Extracorporeal Membrane Oxygenation (VA-ECMO) in Management of Cardiogenic Shock
Student, Resident/Fellow, Faculty
Cardiogenic shock is a critical condition of low cardiac output resulting in insufficient systemic perfusion and end-organ dysfunction. Though significant advances have been achieved in reperfusion therapy and mechanical circulatory support, cardiogenic shock continues to be a life-threatening condition associated with a high rate of complications and excessively high patient mortality, reported to be between 35% and 50%. Extracorporeal membrane oxygenation can provide full cardiopulmonary support, has been increasingly used in the last two decades, and can be used to restore systemic end-organ hypoperfusion. However, a paucity of randomized controlled trials in combination with high complication and mortality rates suggest the need for more research to better define its efficacy, safety, and optimal patient selection. In this review, we provide an updated review on VA-ECMO, with an emphasis on its application in cardiogenic shock, including indications and contraindications, expected hemodynamic and echocardiographic findings, recommendations for weaning, complications, and outcomes. Furthermore, specific emphasis will be devoted to the two published randomized controlled trials recently presented in this setting.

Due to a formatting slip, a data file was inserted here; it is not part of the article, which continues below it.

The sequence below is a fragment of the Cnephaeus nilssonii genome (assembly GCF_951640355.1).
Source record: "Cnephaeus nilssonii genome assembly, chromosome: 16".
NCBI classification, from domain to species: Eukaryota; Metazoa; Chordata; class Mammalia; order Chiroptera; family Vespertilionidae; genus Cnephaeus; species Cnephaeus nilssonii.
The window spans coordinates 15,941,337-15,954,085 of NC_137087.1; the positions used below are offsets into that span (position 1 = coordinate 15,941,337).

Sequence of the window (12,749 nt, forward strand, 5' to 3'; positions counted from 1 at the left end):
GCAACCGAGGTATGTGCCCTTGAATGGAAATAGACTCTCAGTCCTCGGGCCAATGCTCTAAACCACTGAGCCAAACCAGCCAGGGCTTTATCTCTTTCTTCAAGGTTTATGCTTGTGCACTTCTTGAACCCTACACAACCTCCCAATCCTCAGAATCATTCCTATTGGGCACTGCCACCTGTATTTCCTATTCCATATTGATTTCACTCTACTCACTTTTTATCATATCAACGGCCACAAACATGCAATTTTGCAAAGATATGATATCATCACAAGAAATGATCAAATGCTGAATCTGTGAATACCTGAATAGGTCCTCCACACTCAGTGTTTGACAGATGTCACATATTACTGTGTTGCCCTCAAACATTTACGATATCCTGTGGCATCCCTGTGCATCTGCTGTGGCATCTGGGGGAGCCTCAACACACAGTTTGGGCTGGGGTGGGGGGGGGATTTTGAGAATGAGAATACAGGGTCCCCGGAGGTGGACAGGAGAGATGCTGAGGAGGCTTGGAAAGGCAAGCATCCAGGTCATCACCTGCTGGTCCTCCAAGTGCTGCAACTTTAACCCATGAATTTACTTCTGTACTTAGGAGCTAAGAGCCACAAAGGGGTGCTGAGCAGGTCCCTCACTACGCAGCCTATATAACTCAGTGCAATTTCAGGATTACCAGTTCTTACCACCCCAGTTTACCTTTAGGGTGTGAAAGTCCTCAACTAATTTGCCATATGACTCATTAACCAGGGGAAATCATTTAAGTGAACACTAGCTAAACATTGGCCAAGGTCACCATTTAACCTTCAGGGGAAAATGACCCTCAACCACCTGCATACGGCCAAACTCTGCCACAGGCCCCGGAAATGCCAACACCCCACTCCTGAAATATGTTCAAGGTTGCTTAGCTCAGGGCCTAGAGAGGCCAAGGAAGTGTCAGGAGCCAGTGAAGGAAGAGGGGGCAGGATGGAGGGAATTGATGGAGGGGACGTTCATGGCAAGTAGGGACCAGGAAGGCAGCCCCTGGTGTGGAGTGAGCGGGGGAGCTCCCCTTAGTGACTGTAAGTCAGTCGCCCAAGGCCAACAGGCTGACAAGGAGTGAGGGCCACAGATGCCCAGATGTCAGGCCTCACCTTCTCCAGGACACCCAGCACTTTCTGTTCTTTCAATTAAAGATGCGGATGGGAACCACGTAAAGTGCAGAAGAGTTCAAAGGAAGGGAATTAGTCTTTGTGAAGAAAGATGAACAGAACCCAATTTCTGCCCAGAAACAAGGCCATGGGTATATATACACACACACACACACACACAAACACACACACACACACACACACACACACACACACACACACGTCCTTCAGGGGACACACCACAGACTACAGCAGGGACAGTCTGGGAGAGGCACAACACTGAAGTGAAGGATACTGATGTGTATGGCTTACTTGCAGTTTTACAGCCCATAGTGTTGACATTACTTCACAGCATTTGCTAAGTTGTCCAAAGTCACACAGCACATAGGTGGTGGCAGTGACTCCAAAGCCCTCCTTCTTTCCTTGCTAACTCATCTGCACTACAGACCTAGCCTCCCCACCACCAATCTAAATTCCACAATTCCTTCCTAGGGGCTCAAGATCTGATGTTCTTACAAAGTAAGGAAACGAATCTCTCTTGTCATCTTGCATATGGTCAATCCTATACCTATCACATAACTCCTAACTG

Koziol, K. J., Isath, A., Rao, S., Gregory, V., Ohira, S., Van Diepen, S., Lorusso, R., & Krittanawong, C. (2023). Extracorporeal Membrane Oxygenation (VA-ECMO) in Management of Cardiogenic Shock. https://doi.org/10.3390/jcm12175576